🔗 AIO Queue Congestion
squidaio_queue_request: WARNING - Queue congestion
Working with multi-threaded disk access (AIO) Squid queues the tasks to be performed and lets the disk controller work through it as fast as it can. This allows Squid to work on other processing tasks for the same request without being held up waiting for slow disks.
The queue starts off at a default length of 8 queue slots per thread. When that queue space is filled up, Squid will spit out the WARNING, and double the available queue length.
Up to a few of these is OK under very high load. But if you get them very frequently then it’s a sign that either the disk I/O is overloaded or you have run out of CPU cycles to handle it.
- A few seconds of these after a clean startup can be ignored. They should decrease exponentially as the queue is automatically adjusted to the load.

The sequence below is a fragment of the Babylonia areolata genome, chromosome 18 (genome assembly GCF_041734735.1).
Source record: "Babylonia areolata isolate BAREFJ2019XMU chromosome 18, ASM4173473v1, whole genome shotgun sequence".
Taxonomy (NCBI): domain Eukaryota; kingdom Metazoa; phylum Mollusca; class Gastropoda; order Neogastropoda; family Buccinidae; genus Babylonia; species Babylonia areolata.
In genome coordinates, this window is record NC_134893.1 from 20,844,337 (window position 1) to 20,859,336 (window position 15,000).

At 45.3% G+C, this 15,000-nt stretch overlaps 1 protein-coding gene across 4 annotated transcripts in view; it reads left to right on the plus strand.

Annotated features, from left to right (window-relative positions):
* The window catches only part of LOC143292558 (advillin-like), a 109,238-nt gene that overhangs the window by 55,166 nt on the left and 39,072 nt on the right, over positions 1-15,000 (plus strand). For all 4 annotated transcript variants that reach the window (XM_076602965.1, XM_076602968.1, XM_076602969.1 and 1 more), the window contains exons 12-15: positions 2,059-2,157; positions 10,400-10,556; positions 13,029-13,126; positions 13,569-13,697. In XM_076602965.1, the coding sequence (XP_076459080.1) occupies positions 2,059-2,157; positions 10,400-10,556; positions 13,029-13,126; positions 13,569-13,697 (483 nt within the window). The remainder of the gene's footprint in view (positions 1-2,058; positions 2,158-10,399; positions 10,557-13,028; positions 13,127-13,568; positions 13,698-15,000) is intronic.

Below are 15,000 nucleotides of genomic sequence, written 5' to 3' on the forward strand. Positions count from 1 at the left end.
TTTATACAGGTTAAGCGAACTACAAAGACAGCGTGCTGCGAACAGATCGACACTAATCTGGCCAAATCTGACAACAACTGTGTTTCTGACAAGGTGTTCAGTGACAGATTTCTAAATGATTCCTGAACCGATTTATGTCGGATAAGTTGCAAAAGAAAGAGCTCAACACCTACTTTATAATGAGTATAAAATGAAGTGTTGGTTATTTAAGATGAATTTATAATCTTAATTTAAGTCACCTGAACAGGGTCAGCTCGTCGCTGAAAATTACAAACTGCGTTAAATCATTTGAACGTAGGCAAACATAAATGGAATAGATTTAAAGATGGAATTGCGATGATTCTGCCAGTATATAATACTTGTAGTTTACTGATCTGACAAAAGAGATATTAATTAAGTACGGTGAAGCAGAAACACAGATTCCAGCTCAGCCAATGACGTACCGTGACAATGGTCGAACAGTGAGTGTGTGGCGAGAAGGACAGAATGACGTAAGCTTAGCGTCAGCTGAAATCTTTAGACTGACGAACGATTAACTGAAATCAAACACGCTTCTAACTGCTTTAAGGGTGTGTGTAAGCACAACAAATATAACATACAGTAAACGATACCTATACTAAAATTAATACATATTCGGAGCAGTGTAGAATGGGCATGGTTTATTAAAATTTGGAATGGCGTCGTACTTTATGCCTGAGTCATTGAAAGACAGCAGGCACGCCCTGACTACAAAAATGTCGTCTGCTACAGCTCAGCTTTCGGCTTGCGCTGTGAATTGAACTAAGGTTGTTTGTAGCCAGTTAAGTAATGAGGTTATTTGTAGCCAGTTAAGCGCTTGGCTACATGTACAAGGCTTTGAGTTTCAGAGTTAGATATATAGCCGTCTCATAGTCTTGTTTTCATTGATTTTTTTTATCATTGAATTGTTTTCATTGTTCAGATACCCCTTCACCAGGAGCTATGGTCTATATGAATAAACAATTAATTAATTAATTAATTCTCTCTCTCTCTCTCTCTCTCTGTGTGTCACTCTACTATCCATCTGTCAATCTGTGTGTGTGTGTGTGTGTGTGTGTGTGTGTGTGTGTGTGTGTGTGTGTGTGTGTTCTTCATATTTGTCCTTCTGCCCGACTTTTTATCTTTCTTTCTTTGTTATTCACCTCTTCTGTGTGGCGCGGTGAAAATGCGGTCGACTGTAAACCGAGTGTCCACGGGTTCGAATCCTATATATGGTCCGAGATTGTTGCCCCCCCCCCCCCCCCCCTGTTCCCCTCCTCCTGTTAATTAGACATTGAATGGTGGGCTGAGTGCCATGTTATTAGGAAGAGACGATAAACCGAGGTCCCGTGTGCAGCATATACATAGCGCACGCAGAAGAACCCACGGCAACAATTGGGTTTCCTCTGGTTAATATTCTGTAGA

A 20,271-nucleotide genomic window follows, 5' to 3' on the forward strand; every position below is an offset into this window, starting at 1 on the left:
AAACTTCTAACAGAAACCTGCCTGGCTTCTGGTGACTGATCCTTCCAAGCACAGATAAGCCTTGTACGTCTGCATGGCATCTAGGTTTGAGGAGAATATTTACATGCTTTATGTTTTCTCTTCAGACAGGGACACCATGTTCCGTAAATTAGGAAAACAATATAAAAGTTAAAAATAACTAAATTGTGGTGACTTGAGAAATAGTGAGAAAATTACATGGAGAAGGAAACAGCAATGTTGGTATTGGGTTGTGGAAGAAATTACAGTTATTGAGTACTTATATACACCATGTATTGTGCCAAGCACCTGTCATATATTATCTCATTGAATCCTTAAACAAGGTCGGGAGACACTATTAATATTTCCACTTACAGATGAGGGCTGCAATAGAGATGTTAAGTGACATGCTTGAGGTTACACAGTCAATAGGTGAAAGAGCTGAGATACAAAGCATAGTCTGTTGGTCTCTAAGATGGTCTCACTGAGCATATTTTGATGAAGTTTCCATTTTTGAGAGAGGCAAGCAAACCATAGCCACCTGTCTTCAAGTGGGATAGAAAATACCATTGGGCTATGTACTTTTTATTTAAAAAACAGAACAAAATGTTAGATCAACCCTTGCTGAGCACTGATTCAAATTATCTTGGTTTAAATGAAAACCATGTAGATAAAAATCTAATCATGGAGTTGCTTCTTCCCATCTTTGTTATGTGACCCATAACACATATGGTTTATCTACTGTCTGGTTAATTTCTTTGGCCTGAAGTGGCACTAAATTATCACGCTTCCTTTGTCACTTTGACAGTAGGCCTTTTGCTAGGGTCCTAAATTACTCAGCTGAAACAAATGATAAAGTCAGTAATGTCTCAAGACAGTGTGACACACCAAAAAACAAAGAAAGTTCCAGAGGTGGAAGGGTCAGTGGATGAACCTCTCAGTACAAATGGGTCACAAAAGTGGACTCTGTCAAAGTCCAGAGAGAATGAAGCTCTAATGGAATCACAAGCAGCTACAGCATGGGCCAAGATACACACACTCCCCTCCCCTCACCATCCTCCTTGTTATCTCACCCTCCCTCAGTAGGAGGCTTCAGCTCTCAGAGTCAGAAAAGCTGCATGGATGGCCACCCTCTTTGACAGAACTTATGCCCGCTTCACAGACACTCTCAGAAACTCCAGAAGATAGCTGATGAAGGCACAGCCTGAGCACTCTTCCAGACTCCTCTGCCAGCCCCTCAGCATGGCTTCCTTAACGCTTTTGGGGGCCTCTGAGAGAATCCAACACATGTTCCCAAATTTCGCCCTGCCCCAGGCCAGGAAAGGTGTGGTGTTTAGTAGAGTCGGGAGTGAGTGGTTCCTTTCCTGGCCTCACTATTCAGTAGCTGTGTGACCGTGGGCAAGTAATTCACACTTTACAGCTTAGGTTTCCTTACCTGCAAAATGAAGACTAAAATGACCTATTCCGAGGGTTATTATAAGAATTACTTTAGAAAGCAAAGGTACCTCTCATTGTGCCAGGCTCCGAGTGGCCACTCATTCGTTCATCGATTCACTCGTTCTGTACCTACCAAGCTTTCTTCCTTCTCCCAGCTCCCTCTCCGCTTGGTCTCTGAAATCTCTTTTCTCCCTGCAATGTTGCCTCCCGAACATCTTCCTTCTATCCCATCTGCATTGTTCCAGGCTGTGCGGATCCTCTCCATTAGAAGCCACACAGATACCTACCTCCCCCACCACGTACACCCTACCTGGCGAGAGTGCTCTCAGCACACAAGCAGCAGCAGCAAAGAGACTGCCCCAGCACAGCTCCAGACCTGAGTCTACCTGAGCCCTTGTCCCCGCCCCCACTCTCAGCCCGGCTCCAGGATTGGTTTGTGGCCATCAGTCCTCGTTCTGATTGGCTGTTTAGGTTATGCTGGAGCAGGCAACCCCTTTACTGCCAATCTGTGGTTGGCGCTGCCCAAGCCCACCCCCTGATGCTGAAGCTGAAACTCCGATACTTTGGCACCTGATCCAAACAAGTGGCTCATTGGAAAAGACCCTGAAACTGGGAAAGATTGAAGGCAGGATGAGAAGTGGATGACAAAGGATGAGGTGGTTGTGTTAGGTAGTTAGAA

- For Squid expected to run on a busy network, increasing the default AIO threads available can reduce the annoyance. Using fast disks is essential.
- If these continue without decreasing you need faster disks, or to spread the traffic load over more proxies.
🔗 Additional Info
One should note before reading the below that XFS benchmarks in professional tests from 2004/2005 as the slowest FS to use underneath Squid. The mail below shows an interesting counter-result, but should be taken with care.
See <http://www.squid-cache.org/mail-archive/squid-users/200603/0903.html> for some discussion on the topic
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